We used a total of 134 ascending Sentinel-1 A/B data from Path 72 (from 17 November 2017 to 5 February 2020; the first image 5 days after the mainshock) and 54 descending images from Path 79 (from 18 November 2017 to 31 January 2020; the first image 6 days after the mainshock).

We used ISCE stack processor [25,26] to generate the interferograms with 21 looks in the azimuth and 7 looks in the range direction. Precise orbit data and the 3 arc-second DEM from the Shuttle Radar Topography Mission (SRTM) [27] were used to simulate and remove the phase error caused by topography and earth curvature from each interferogram. Multi-looked and filtered interferograms were registered to a master SAR image by finding offsets between single-look complex (SLC) images and the master SLC using DEM and orbit vectors. Finally, the phases of the coregistered interferograms were unwrapped using the statistical-cost network-flow algorithm (SNAPHU) [28].

For time series processing we used the routine workflow of the Miami InSAR time series software in Python (MintPy) [29]. In this workflow the network of interferograms was inverted for the raw phase time series and then corrected for the tropospheric delay (we used the ERA5 global atmospheric model) and topographic residuals to obtain the noise-reduced displacement time series from which the average line of sight (LOS) velocity was estimated pixel by pixel.

To estimate the aftershock and afterslip parameters, we consider uniform rectangular dislocations in a homogeneous elastic half-space [30]. The model parameters are fault location, length, width, dip angle, strike angle, depth, strike slip and dip slip. To estimate the rheological structure we consider Maxwell rheology for the lower crust and upper mantle, each characterized by two parameters, the steady state shear modulus and steady state viscosity. We use the RELAX software [31,32,33], which uses the Fourier–domain elastic Green’s functions and the equivalent body-force representation of coseismic and post-seismic deformation processes to calculate the viscoelastic relaxation displacement. The model parameters are the lower crust and upper mantle viscosities.

We sample from the data using a downsampling method combining uniform and quadtree sampling. We use quadtree sampling in the region with significant deformation and in the far field the uniform sampling approach (see Supplemental Material for downsampling results). We calculate for each model a misfit function ${\chi}^{2}$ defined as:
where ${d}_{\mathrm{obs}}$ and ${d}_{\mathrm{sim}}$ are the observed and simulated displacements, respectively, and **C** is the covariance matrix [34]. We solve the non-linear inversion problem for the elastic dislocations using a Bayesian approach with the Geodetic Bayesian Inversion Software (GBIS) [34]. We also use GBIS to estimate **C**. We invert for the rheological structure using a grid search approach.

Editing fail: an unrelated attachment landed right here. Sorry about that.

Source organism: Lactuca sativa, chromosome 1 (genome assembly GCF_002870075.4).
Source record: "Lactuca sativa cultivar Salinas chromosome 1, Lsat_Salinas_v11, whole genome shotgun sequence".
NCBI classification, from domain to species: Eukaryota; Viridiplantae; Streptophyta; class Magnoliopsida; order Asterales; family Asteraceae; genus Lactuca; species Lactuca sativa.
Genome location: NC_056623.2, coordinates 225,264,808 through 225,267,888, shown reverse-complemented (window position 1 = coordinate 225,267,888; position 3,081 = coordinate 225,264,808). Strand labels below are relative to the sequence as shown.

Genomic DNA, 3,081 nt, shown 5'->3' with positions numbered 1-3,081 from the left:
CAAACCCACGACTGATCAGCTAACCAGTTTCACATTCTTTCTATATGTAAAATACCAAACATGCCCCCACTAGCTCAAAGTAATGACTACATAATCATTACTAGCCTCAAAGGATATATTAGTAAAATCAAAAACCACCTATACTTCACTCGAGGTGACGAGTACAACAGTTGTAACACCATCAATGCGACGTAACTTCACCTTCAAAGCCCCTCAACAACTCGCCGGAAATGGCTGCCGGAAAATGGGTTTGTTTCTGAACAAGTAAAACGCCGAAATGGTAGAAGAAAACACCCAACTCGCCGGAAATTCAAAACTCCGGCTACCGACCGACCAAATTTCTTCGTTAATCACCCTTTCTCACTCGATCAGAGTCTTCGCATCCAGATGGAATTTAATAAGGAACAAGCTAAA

$${\chi}^{2}=\left({d}_{\mathrm{obs}}-{d}_{\mathrm{sim}}\right){C}^{-1}{\left({d}_{\mathrm{obs}}-{d}_{\mathrm{sim}}\right)}^{-1}$$

Figure 2 shows the line-of-sight (LOS) displacements from ascending and descending orbits after the earthquake (17 and 18 November 2017, respectively) to February 2020, where the positive value means movement towards the sensors and negative values mean movement away from the sensor. The ascending data shows a lobe of up to 8 cm of LOS decrease (yellow/red color) and the descending data shows lobes of both LOS decrease and LOS increase (up to 10 cm, blue color). The ascending and descending displacement time series for points in the epicentral area show initially rapidly and then slowly growing and decaying signals, respectively (Figure 2c). We therefore consider two time periods characterized by different displacement patterns, from 17 November 2017 to 10 June 2018 (time period 1) and from 10 June 2018 to February 2020 (time period 2). We consider four different areas (Figure 2a,b). In addition to the area used for studying viscoelastic relaxation (area 1), we consider two aftershock areas (areas 2 and 3) and an area to investigate afterslip (area 4).

We consider both aftershock sequences as composite events and we obtain elastic dislocation models for aftershock sequence 1 and 2 so that their contributions can be removed from the post-seismic displacement fields. We do not consider the 25 August 2018 aftershock located east of the epicenter because there is no clear signal associated with it in ascending and descending data (Figure S1) and no geodetic focal mechanism can be estimated. For both ascending and descending orbits, we use interfergrams reconstructed from the raw time series. They are less noisy than the observed interferograms because the network inversion of interferograms filters out temporal decorrelation noise.